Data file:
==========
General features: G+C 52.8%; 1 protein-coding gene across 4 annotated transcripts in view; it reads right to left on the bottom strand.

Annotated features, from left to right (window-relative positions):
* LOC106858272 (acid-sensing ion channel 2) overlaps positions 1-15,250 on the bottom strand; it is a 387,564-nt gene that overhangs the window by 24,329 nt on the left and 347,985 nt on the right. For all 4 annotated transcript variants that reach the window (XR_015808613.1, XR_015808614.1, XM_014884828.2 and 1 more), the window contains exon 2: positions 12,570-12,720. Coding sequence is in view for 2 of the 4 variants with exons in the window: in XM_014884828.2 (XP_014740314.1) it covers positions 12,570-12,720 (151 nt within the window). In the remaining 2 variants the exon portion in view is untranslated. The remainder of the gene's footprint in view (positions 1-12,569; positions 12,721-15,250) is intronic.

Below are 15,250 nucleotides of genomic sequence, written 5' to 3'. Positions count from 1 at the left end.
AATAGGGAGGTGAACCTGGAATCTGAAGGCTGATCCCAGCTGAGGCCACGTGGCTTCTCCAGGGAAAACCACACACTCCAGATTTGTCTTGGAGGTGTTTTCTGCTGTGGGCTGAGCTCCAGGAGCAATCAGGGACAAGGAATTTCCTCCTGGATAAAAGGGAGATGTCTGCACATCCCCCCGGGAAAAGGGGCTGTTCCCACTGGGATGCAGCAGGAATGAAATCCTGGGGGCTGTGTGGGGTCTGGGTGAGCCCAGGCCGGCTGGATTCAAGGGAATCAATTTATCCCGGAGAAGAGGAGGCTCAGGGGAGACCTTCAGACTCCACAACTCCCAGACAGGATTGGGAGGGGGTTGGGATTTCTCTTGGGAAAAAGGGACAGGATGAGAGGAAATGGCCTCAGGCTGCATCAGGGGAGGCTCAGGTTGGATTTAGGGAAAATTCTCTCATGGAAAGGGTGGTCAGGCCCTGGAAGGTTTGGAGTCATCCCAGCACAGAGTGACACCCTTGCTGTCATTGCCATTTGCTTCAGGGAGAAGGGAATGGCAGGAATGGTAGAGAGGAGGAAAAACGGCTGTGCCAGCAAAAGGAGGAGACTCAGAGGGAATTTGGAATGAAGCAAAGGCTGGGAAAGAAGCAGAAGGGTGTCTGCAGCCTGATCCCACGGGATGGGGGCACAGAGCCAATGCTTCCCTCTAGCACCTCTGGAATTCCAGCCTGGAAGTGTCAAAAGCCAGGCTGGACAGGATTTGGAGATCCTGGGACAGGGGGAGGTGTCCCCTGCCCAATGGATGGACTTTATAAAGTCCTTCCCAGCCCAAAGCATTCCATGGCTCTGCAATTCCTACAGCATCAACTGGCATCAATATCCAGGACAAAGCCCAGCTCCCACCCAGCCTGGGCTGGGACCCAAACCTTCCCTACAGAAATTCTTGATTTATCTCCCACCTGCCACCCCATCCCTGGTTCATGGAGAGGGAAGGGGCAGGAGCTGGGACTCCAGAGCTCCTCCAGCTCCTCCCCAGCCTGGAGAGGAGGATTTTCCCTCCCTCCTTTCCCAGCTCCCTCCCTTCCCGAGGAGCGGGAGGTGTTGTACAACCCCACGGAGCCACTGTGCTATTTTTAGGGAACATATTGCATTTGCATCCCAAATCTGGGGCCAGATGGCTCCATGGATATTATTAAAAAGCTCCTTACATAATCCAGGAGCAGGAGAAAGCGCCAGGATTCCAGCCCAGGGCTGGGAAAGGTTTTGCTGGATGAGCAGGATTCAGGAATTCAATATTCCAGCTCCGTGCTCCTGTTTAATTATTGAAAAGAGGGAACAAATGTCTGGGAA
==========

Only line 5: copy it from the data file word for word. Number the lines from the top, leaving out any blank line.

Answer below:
AATAGGGAGGTGAACCTGGAATCTGAAGGCTGATCCCAGCTGAGGCCACGTGGCTTCTCCAGGGAAAACCACACACTCCAGATTTGTCTTGGAGGTGTTTTCTGCTGTGGGCTGAGCTCCAGGAGCAATCAGGGACAAGGAATTTCCTCCTGGATAAAAGGGAGATGTCTGCACATCCCCCCGGGAAAAGGGGCTGTTCCCACTGGGATGCAGCAGGAATGAAATCCTGGGGGCTGTGTGGGGTCTGGGTGAGCCCAGGCCGGCTGGATTCAAGGGAATCAATTTATCCCGGAGAAGAGGAGGCTCAGGGGAGACCTTCAGACTCCACAACTCCCAGACAGGATTGGGAGGGGGTTGGGATTTCTCTTGGGAAAAAGGGACAGGATGAGAGGAAATGGCCTCAGGCTGCATCAGGGGAGGCTCAGGTTGGATTTAGGGAAAATTCTCTCATGGAAAGGGTGGTCAGGCCCTGGAAGGTTTGGAGTCATCCCAGCACAGAGTGACACCCTTGCTGTCATTGCCATTTGCTTCAGGGAGAAGGGAATGGCAGGAATGGTAGAGAGGAGGAAAAACGGCTGTGCCAGCAAAAGGAGGAGACTCAGAGGGAATTTGGAATGAAGCAAAGGCTGGGAAAGAAGCAGAAGGGTGTCTGCAGCCTGATCCCACGGGATGGGGGCACAGAGCCAATGCTTCCCTCTAGCACCTCTGGAATTCCAGCCTGGAAGTGTCAAAAGCCAGGCTGGACAGGATTTGGAGATCCTGGGACAGGGGGAGGTGTCCCCTGCCCAATGGATGGACTTTATAAAGTCCTTCCCAGCCCAAAGCATTCCATGGCTCTGCAATTCCTACAGCATCAACTGGCATCAATATCCAGGACAAAGCCCAGCTCCCACCCAGCCTGGGCTGGGACCCAAACCTTCCCTACAGAAATTCTTGATTTATCTCCCACCTGCCACCCCATCCCTGGTTCATGGAGAGGGAAGGGGCAGGAGCTGGGACTCCAGAGCTCCTCCAGCTCCTCCCCAGCCTGGAGAGGAGGATTTTCCCTCCCTCCTTTCCCAGCTCCCTCCCTTCCCGAGGAGCGGGAGGTGTTGTACAACCCCACGGAGCCACTGTGCTATTTTTAGGGAACATATTGCATTTGCATCCCAAATCTGGGGCCAGATGGCTCCATGGATATTATTAAAAAGCTCCTTACATAATCCAGGAGCAGGAGAAAGCGCCAGGATTCCAGCCCAGGGCTGGGAAAGGTTTTGCTGGATGAGCAGGATTCAGGAATTCAATATTCCAGCTCCGTGCTCCTGTTTAATTATTGAAAAGAGGGAACAAATGTCTGGGAA